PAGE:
Let’s face it: Even though women live longer than men and will logically need more money in the long run, we aren’t so into financial planning. It's our fear of being a bag lady that keeps (most of) our savings accounts flush, but we’re don't always invest our yams elsewhere. However, the tide may be turning.
More money management seminars and chats are popping up across the country using language people can actually understand. All this change is leaving financial executives like Cindy Hounsell, president of the Women's Institute for a Secure Retirement, ready to scream in exasperated joy.
"I was on a panel where I almost fell off my chair," she says. "Someone was sitting there with a slide from a big consulting firm saying that people want simple, straightforward information that helps them make changes in their life. And I feel like I've waited 25 years to hear that." …
"We don't want wealth management gobbledygook that we can't understand," she says. "A lot of the studies show that women want somebody that they can talk to, who will say, 'How old is your mother?' And 'Who is caring for her?' and all those things. Well, they haven't been trained like that."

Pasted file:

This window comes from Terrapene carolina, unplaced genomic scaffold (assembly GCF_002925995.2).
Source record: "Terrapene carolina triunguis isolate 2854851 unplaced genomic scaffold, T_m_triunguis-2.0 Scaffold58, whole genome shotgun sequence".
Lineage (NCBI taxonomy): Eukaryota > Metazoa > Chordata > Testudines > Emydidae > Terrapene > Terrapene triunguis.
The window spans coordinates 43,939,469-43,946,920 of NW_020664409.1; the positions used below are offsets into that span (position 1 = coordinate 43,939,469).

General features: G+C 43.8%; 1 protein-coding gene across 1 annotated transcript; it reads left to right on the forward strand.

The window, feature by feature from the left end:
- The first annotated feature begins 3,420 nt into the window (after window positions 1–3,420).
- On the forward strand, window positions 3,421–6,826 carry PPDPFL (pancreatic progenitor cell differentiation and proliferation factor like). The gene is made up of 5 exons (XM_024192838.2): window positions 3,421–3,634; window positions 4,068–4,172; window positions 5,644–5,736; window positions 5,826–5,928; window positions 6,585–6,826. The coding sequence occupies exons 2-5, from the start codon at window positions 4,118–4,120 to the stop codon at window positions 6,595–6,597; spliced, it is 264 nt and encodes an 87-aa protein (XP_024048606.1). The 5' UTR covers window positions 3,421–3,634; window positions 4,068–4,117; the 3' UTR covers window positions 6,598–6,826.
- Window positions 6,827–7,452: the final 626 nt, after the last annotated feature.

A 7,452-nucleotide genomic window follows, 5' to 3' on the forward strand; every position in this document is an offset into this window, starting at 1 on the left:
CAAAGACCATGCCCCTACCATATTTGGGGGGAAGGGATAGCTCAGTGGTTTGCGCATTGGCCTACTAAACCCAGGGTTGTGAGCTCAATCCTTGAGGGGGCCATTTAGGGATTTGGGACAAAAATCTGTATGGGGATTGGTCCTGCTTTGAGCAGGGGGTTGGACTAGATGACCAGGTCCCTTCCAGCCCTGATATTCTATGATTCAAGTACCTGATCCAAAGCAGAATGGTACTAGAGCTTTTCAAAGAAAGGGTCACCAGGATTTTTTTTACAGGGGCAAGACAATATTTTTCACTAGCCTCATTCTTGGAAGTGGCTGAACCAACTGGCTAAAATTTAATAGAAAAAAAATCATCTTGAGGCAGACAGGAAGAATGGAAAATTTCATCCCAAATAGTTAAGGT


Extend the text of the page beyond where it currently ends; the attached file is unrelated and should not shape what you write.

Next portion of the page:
Again, as women, we’re often great at saving and leery of investing, though after the 2009 recession that fear is understandable. On the other hand, NPR says men are drawn to the risk (of losing money) because of their testosterone. However, when women push away their doubts, we rack up more dough than men because we’re better at thinking long term.
Over the years, who controls and makes the most money in American households has changed. These days more women are likely to be single or make as much, if not more, than their partners. But our attitudes toward money are not progressing like our bank accounts.
"The millennials seem to be trending back towards relinquishing control," says Wendy Weaver of FBB Capital Partners. “Whether that be, 'My spouse will take care of it,' or even, 'I'm still at home so my dad takes care of it.' "
She also noted that women can be too emotional even when they’re bringing home the most bacon. They’ll worry that their spouse will think they don't trust them if they don't let their significant other handle the money or they are too nervous to invest period. Weaver says get over it.
"That emotion has to be removed," she says, "and just look at money as a tool, and a means to an end."
Image via Steigele/Shutterstock.